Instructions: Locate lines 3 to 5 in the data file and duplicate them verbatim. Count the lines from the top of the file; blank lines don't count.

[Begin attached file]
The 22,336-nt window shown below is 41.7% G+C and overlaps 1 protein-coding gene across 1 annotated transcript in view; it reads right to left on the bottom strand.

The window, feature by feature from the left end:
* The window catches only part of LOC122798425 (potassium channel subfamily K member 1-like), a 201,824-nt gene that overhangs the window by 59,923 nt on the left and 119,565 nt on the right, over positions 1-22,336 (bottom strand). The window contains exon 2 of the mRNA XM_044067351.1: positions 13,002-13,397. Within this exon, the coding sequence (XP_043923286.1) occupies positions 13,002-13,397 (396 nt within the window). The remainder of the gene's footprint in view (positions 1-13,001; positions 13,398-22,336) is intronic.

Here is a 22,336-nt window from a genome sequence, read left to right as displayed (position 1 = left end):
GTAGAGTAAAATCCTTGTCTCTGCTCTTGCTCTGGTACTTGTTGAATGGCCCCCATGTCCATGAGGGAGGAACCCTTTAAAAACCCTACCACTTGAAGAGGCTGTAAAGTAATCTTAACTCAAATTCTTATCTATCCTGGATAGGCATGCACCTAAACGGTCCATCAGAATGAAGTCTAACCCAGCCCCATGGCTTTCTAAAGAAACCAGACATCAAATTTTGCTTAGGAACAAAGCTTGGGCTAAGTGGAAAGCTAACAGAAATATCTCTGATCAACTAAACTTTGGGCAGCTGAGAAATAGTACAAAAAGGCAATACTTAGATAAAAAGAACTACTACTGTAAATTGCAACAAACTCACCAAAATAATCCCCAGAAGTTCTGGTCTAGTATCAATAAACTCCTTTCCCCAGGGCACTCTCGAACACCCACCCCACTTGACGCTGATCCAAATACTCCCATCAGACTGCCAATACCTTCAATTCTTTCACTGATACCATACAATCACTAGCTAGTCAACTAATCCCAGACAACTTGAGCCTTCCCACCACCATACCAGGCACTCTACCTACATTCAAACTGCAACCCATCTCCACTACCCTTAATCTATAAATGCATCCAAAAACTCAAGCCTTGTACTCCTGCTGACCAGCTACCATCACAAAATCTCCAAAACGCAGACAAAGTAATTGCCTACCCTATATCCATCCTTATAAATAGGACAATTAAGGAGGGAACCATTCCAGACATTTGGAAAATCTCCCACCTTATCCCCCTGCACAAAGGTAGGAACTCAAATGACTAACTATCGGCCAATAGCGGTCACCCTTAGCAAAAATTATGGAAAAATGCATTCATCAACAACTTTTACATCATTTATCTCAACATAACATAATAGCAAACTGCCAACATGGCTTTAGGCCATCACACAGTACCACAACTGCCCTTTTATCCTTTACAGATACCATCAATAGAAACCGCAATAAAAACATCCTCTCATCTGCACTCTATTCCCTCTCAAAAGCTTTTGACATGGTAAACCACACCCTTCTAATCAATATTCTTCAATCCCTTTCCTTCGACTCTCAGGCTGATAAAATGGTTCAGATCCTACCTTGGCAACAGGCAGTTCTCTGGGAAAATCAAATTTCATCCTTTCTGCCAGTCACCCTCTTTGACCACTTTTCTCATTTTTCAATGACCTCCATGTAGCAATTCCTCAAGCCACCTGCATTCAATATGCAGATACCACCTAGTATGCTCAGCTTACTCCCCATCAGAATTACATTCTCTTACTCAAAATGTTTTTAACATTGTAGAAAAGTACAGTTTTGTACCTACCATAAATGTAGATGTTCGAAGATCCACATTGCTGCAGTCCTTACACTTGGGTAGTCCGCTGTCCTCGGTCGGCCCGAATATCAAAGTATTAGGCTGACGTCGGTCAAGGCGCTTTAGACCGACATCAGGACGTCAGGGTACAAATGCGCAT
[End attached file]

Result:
* The window catches only part of LOC122798425 (potassium channel subfamily K member 1-like), a 201,824-nt gene that overhangs the window by 59,923 nt on the left and 119,565 nt on the right, over positions 1-22,336 (bottom strand). The window contains exon 2 of the mRNA XM_044067351.1: positions 13,002-13,397. Within this exon, the coding sequence (XP_043923286.1) occupies positions 13,002-13,397 (396 nt within the window). The remainder of the gene's footprint in view (positions 1-13,001; positions 13,398-22,336) is intronic.

Here is a 22,336-nt window from a genome sequence, read left to right as displayed (position 1 = left end):
GTAGAGTAAAATCCTTGTCTCTGCTCTTGCTCTGGTACTTGTTGAATGGCCCCCATGTCCATGAGGGAGGAACCCTTTAAAAACCCTACCACTTGAAGAGGCTGTAAAGTAATCTTAACTCAAATTCTTATCTATCCTGGATAGGCATGCACCTAAACGGTCCATCAGAATGAAGTCTAACCCAGCCCCATGGCTTTCTAAAGAAACCAGACATCAAATTTTGCTTAGGAACAAAGCTTGGGCTAAGTGGAAAGCTAACAGAAATATCTCTGATCAACTAAACTTTGGGCAGCTGAGAAATAGTACAAAAAGGCAATACTTAGATAAAAAGAACTACTACTGTAAATTGCAACAAACTCACCAAAATAATCCCCAGAAGTTCTGGTCTAGTATCAATAAACTCCTTTCCCCAGGGCACTCTCGAACACCCACCCCACTTGACGCTGATCCAAATACTCCCATCAGACTGCCAATACCTTCAATTCTTTCACTGATACCATACAATCACTAGCTAGTCAACTAATCCCAGACAACTTGAGCCTTCCCACCACCATACCAGGCACTCTACCTACATTCAAACTGCAACCCATCTCCACTACCCTTAATCTATAAATGCATCCAAAAACTCAAGCCTTGTACTCCTGCTGACCAGCTACCATCACAAAATCTCCAAAACGCAGACAAAGTAATTGCCTACCCTATATCCATCCTTATAAATAGGACAATTAAGGAGGGAACCATTCCAGACATTTGGAAAATCTCCCACCTTATCCCCCTGCACAAAGGTAGGAACTCAAATGACTAACTATCGGCCAATAGCGGTCACCCTTAGCAAAAATTATGGAAAAATGCATTCATCAACAACTTTTACATCATTTATCTCAACATAACATAATAGCAAACTGCCAACATGGCTTTAGGCCATCACACAGTACCACAACTGCCCTTTTATCCTTTACAGATACCATCAATAGAAACCGCAATAAAAACATCCTCTCATCTGCACTCTATTCCCTCTCAAAAGCTTTTGACATGGTAAACCACACCCTTCTAATCAATATTCTTCAATCCCTTTCCTTCGACTCTCAGGCTGATAAAATGGTTCAGATCCTACCTTGGCAACAGGCAGTTCTCTGGGAAAATCAAATTTCATCCTTTCTGCCAGTCACCCTCTTTGACCACTTTTCTCATTTTTCAATGACCTCCATGTAGCAATTCCTCAAGCCACCTGCATTCAATATGCAGATACCACCTAGTATGCTCAGCTTACTCCCCATCAGAATTACATTCTCTTACTCAAAATGTTTTTAACATTGTAGAAAAGTACAGTTTTGTACCTACCATAAATGTAGATGTTCGAAGATCCACATTGCTGCAGTCCTTACACTTGGGTAGTCCGCTGTCCTCGGTCGGCCCGAATATCAAAGTATTAGGCTGACGTCGGTCAAGGCGCTTTAGACCGACATCAGGACGTCAGGGTACAAATGCGCAT